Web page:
Rick Kahler: Helping the poor

McClatchy-Tribune Information Services

September 14, 2015

Helping people work their way out of poverty isnít just about money. It requires addressing the beliefs and culture around money that may be keeping people stuck financially and emotionally.

Like many of my financial planning colleagues, I have an interest in finding effective ways to help middle- and low-income people increase their financial health. One method Iíve used from time to time is teaching community classes.

Iíve offered classes on basic financial skills like managing money or the fundamentals of investing. Iíve also tried offering classes focused on money scripts ó peopleís basic, and sometimes fallacious, beliefs on the subject ó or other aspects of money psychology. Guess which classes fill and which ones donít?

No matter what their income level, people tend to shy away from looking at the relationship between money and emotions. There seems to be a widespread money script of: "More financial knowledge is all I need in order to have more money." Yet Iíve seen time and time again over the years that this simply is not true.

Helping low-income people increase their financial literacy is a start, but it isnít enough. This was confirmed for me recently, at the annual Financial Therapy Association meeting, when I heard a talk that Louis Barajas gave. A noted author and expert on giving financial advice to lower-income people, he said, "All the financial literacy in the world is not going to help the poor."

Born into a poor family in East Los Angeles, Louis managed to become the first Hispanic certified financial planner in the U.S. and pull himself out of poverty. After a successful career, he returned to his childhood community to live his passion of helping his community transcend poverty. It turned out to be far more challenging than he ever dreamed.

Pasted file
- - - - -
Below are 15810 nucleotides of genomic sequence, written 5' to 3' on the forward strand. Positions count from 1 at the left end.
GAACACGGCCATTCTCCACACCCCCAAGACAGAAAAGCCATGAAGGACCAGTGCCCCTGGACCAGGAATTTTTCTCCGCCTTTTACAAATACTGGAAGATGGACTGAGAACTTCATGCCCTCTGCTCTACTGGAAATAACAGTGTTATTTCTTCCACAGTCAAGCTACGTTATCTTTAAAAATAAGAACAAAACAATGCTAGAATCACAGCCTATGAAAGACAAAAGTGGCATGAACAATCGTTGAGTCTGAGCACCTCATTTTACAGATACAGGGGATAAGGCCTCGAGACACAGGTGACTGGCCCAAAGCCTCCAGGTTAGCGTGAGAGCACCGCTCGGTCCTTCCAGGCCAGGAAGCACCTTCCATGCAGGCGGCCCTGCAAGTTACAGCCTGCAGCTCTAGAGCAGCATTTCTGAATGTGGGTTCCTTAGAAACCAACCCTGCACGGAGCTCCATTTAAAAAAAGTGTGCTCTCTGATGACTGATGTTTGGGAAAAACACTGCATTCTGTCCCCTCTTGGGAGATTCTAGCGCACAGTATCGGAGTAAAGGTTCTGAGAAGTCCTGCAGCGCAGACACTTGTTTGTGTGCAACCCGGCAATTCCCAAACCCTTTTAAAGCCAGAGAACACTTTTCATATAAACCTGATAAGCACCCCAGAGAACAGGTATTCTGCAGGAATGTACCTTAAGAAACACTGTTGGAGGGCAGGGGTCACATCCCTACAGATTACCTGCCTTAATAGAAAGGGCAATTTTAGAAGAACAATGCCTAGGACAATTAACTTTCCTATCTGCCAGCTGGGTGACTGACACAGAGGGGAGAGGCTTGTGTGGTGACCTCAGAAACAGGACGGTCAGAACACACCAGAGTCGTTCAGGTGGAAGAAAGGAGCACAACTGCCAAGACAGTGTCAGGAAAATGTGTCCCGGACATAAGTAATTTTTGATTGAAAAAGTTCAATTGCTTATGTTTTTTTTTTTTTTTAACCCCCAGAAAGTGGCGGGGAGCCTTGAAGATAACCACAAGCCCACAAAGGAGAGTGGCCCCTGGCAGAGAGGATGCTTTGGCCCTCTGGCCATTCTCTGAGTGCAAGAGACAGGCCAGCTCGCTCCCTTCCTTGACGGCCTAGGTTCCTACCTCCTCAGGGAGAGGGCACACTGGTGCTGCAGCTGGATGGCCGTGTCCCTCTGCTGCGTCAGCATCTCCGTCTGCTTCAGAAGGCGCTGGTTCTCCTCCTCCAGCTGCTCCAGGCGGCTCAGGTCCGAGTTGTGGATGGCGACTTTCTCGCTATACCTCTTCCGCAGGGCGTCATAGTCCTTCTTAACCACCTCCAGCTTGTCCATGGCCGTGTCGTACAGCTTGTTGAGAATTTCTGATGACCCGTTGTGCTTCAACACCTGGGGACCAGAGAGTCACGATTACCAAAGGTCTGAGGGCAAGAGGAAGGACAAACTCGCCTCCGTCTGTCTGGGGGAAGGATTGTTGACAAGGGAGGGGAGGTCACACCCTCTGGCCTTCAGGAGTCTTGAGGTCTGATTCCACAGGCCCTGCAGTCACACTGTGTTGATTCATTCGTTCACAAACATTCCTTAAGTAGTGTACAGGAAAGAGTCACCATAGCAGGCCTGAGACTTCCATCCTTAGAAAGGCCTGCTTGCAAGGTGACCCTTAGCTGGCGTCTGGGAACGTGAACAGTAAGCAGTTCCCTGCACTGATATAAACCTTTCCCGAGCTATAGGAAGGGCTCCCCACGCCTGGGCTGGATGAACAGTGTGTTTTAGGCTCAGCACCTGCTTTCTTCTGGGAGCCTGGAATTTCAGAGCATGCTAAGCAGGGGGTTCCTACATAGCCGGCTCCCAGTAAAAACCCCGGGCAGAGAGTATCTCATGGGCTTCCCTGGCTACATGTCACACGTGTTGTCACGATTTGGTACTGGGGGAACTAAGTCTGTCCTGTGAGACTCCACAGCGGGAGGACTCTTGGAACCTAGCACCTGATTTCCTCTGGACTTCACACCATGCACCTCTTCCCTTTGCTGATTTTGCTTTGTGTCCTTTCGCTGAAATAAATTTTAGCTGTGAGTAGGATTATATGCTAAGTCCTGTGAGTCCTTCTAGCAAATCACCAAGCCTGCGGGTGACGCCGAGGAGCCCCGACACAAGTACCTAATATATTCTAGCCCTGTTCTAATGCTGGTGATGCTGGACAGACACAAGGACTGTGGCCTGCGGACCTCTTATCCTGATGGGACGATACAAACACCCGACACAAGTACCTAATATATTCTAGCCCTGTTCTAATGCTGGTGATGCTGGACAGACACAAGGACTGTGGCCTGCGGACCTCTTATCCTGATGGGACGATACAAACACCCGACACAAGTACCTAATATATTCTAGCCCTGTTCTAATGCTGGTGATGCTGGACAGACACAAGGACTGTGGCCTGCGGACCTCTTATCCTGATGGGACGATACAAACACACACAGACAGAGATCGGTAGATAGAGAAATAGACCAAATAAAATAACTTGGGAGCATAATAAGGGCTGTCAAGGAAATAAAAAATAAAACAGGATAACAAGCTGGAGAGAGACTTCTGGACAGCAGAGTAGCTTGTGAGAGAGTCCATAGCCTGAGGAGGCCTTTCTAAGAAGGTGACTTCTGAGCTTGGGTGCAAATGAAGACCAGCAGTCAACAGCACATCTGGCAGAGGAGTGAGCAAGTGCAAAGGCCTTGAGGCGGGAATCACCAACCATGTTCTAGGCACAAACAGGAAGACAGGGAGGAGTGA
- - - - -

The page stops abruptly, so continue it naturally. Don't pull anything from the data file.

As Louis said in his talk, he discovered that, "Most people in poverty are unaware that their cultural beliefs hold them back." He described some of those beliefs, which I call money scripts. A few of them are:

óA sense of fatalism, that "this is just how things will be."

óAn assumption that working for someone else is the only option.

óA group dynamic where anyone who reaches for too much success is pulled back down into the communityís financial comfort zone.

óA victim mentality of blaming and feeling powerless to change.

óRelying for financial advice on the wealthiest or most successful person in the neighborhood, without the knowledge to evaluate the validity of that advice.

Barajas has found that telling someone about a better way doesnít work. He had to find how to expose them to it. As he said, "If you donít see a brighter future, you wonít plan." But even before that, people need help to take care of their urgent needs first before they can even consider that a future exists.

Hearing Barajasís talk only confirmed for me how important it is to consider peopleís beliefs and emotions about money. This is essential knowledge for financial advisors, debt counselors, social workers, volunteers and anyone working to help people get out of poverty. More money or more knowledge about money is simply not enough to help people who seem stuck in poverty or in a repeated pattern of financial missteps.

The easiest way to advise people who are struggling financially is to focus on the mechanics of managing money. Yet anyone who really wants to help people make lasting changes in their money behavior needs to find ways to help them look deeper. Ironically, the need to look beyond the money to build financial health is one important thing the poor and the wealthy have in common.



Rick Kahler is president of Kahler Financial Group in Rapid City, S.D. He writes for AdviceIQ, which delivers quality personal finance articles by both financial advisors and AdviceIQ editors.